The Spanish governor of Trinidad Manuel Fálquez in May 1977, held discussions with Roume de St. Laurent, a French planter based in Grenada, about encouraging immigration of French planters and their slaves into Trinidad. These French planters in Grenada and other Francophone islands which had been ceded to the British in 1763 after the Seven Years War were eager to move to Trinidad to get away from the British and to benefit from virgin territory and more land than they planted in their "home" islands. By the middle of 1777, planters and slaves began to arrive in Trinidad. By 1779, 523 free settlers and 973 slaves had settled and received land grants, among them Maurice de La Peyrouse, whose name still lives in the La Peyrouse cemetery in Port of Spain. In November 1783, the Cédula de Población was officially promulgated.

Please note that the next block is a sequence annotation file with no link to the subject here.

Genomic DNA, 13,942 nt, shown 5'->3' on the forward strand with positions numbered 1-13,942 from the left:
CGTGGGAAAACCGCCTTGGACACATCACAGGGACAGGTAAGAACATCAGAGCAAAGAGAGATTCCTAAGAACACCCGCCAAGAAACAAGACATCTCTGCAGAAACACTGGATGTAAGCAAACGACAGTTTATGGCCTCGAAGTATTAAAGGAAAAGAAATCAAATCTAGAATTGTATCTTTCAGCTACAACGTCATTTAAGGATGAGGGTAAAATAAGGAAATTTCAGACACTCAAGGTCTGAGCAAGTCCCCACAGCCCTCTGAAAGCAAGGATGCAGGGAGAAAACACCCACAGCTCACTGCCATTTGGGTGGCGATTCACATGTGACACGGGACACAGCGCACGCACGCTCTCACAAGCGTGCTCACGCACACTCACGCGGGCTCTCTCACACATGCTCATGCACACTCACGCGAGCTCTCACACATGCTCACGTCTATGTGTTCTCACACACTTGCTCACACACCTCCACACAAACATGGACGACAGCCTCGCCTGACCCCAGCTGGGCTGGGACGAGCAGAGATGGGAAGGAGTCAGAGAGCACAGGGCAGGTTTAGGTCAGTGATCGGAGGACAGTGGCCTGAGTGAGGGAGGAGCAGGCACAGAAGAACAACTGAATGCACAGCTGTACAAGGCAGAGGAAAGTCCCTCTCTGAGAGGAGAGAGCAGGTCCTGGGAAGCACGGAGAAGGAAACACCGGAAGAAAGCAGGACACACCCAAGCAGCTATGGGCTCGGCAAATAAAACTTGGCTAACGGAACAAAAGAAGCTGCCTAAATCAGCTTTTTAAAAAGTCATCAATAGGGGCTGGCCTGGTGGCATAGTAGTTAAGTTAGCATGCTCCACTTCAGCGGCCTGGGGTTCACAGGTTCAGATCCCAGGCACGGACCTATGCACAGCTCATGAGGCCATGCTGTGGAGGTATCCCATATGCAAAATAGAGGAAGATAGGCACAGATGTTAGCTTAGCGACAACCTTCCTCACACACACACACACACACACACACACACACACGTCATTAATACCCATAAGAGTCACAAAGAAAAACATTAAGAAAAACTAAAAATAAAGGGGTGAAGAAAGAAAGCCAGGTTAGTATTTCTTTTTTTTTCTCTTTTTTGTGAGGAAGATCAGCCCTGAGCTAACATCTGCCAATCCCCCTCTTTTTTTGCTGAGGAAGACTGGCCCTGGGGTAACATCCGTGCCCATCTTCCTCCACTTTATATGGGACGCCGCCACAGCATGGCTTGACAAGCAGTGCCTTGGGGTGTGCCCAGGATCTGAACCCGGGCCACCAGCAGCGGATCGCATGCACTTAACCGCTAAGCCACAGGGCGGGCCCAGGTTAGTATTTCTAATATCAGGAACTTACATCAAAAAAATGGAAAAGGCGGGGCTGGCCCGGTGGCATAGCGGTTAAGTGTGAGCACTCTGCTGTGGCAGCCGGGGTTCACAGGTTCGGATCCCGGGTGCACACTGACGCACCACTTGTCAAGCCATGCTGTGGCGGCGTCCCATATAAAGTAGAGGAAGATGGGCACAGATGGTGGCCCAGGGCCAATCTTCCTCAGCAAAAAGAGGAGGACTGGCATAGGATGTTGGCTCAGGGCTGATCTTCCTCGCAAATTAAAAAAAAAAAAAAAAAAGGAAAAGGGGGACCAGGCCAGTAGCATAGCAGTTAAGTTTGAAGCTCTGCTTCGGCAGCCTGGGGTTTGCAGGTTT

At the heart of the Cédula were provisions for settling the land. Any Roman Catholic national of a state friendly to Spain, who came to Trinidad and took the oath of allegiance to Spain, would be entitled to free land. White males or females were entitled to a personal allotment of about 32 acres of land with an additional 16 acres for each slave imported. Free Blacks and free Coloured settlers were entitled to half the allotment of the Whites. Between 1783 and 1797 when the British captured Trinidad, mostly French speaking planters and their Patois (Kwéyol) speaking slaves poured into the island from the rest of the Caribbean, although there were also Corsicans (Cipriani), Spaniards, Irish and a motley crew of other Europeans, free Blacks and free coloureds.